Clues about the pandemic’s next phase have begun to emerge, but they have been conflicting and prone to error. Torrents of new data and statistics tumble out daily, but what they mean isn’t always clear. Some seem quite reassuring, others deeply alarming.

Meanwhile, decisions need to be made: Visit grandma in her nursing home? Attend that New Year’s gathering? Wait hours in line for a COVID test because you woke up with a scratchy throat? Send your kid back to college when she might be sent home in two weeks? Wear a mask … everywhere?

Here’s what we know about Omicron and the state of the pandemic — and what we don’t.
New infections

The United States has notched a new high in confirmed infections, with an average of 277,241 new cases a day for the last full week of 2021.

The previous record was 259,759, set early last January. A week later, daily COVID-19 deaths reached their zenith of 4,048, and for the next month that figure rarely fell below 2,000.

As worrisome as that history sounds, it is unlikely to repeat itself, because there are stark differences between then and now. Most importantly, the number of Americans who are fully vaccinated has gone from about 350,000 to more than 204 million, with 68 million of those having also received a booster shot.

Among people over 65, the vaccinated are six times less likely than the unvaccinated to be hospitalized for COVID-19. The difference is twice that for people 18 to 49.

The benefit of vaccines appears evident in the current surge. While hospitalizations climbed almost 20% in the week that ended Monday, hitting a daily average of 9,442, that figure is 43% below the peak nearly a year ago.

Similarly, with an average of 1,085 deaths a day over the last week, COVID-19 is killing about half as many people as it did during last winter’s surge.

Still, it’s unclear how the surge in cases will play out, because it typically takes two to four weeks for an infection to send a person to the hospital. Those who die of COVID-19 often spend weeks in the hospital before succumbing.

And even after hospitalization and death rates are known, researchers will have to sift through medical records and genetic data to compare the effects of Omicron and Delta, and how vaccination and variant type interacted. That work could take weeks or months.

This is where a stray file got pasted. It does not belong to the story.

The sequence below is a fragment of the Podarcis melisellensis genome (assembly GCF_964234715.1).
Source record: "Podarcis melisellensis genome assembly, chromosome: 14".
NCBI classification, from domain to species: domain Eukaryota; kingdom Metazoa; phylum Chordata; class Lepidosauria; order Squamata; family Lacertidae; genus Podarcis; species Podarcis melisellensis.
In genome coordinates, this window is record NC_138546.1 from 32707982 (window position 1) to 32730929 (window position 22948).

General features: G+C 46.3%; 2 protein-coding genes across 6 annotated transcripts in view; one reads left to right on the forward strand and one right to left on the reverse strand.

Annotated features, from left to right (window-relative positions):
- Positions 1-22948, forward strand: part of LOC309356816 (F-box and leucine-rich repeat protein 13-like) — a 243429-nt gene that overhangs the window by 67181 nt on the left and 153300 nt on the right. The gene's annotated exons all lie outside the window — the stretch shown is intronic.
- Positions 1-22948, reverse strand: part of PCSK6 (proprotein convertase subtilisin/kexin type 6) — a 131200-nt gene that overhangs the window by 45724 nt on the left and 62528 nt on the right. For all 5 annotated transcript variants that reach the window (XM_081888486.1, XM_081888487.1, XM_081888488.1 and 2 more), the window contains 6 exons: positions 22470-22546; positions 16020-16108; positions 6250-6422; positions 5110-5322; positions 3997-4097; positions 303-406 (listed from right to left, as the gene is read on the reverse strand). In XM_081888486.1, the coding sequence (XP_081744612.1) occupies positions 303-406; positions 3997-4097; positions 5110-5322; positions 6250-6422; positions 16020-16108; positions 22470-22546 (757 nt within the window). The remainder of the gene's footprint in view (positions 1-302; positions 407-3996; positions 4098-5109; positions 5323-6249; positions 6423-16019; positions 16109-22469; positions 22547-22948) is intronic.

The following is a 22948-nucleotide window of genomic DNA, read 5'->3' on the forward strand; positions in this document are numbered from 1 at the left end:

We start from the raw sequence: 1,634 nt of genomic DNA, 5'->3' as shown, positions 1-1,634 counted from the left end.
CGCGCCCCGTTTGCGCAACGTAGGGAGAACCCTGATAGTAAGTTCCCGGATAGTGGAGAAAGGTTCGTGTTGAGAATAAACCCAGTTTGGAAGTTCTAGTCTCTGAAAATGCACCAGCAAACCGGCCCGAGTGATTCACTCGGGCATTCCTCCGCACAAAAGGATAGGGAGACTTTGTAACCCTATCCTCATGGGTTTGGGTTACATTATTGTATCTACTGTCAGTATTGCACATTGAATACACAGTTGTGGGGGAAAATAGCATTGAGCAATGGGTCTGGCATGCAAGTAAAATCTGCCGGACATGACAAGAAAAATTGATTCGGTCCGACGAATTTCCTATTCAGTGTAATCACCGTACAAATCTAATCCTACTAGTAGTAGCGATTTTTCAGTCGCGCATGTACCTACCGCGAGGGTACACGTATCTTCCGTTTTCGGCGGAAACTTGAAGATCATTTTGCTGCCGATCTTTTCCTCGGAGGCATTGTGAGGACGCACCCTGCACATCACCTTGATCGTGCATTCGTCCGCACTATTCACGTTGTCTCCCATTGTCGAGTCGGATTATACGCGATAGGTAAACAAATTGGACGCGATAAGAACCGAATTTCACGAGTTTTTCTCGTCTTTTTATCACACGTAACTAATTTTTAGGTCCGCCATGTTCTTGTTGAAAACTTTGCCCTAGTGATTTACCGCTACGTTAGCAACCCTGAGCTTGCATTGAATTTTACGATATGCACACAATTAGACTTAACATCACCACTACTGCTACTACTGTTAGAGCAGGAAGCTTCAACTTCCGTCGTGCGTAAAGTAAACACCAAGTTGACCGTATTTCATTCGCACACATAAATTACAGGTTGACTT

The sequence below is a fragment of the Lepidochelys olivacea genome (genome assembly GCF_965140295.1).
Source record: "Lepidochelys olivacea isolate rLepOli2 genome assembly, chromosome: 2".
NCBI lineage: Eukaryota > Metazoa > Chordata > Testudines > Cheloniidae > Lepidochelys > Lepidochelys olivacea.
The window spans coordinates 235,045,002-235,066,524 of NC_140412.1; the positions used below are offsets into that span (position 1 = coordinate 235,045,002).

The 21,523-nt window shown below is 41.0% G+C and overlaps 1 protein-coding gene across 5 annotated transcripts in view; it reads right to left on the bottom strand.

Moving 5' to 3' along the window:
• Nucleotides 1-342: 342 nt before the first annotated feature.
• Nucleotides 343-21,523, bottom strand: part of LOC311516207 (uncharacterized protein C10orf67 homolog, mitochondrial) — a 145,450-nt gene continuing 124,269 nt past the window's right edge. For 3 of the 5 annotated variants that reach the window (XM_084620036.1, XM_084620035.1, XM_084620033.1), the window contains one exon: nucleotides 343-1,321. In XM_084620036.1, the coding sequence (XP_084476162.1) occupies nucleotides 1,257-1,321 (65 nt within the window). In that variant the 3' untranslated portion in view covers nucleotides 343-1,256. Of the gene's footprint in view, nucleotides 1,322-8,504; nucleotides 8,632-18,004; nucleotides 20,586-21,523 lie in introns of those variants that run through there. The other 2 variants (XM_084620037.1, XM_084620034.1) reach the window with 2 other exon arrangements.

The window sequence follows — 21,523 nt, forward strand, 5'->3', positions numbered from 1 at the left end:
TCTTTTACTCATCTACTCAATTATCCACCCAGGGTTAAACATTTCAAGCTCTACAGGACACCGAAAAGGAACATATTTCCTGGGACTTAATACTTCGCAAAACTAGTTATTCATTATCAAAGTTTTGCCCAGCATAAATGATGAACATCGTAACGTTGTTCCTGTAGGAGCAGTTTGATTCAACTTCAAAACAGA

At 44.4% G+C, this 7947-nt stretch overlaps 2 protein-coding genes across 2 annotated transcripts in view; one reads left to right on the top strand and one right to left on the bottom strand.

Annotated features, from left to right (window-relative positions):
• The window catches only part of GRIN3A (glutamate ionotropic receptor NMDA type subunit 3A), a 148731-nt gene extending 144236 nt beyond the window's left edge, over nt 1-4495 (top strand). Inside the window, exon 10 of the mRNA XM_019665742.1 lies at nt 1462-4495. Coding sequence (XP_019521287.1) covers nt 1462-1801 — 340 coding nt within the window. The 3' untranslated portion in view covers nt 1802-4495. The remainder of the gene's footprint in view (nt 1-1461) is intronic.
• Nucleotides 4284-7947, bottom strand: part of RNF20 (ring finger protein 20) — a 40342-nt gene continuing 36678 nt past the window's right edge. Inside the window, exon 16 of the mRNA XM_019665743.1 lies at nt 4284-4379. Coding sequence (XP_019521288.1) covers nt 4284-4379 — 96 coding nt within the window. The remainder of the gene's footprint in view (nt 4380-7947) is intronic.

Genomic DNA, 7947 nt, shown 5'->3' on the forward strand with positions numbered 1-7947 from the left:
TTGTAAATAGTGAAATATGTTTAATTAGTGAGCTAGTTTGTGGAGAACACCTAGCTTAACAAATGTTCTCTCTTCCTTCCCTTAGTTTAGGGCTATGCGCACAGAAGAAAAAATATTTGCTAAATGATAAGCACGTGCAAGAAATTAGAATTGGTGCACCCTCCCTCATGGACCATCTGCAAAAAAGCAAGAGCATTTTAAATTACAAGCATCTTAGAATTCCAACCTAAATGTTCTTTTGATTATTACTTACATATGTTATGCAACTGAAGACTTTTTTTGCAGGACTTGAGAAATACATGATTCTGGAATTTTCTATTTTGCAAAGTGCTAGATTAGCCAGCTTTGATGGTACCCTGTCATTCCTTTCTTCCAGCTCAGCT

In the meantime, researchers in places that have been host to the Omicron variant for a bit longer than the United States have offered a possible glimpse of the future here.

An analysis by South African scientists suggests that people thought to be infected with Omicron were about 70% less likely to become severely ill and 80% less likely to be hospitalized than those who were infected with Delta.

A study conducted in England found that after accounting for the effects of vaccination, Omicron-infected people were about 45% less likely than people infected with Delta to wind up in the hospital.
Omicron’s quest for dominance

It’s unclear whether the current trends are being driven more by the Omicron variant or by the Delta variant.

On Dec. 22, a projection released by the U.S. Centers for Disease Control and Prevention suggested that Omicron had rocketed to dominance in the United States, jumping from 3% of all cases to 73% over two weeks in early December.

News reports treated Omicron’s sudden takeover as a fait accompli rather than the projection it was. The reports also seemed to suggest that the new variant was responsible for other shocking developments: New cases had topped those seen in last September’s wave, and intensive care units nationally had reached about three-quarters capacity.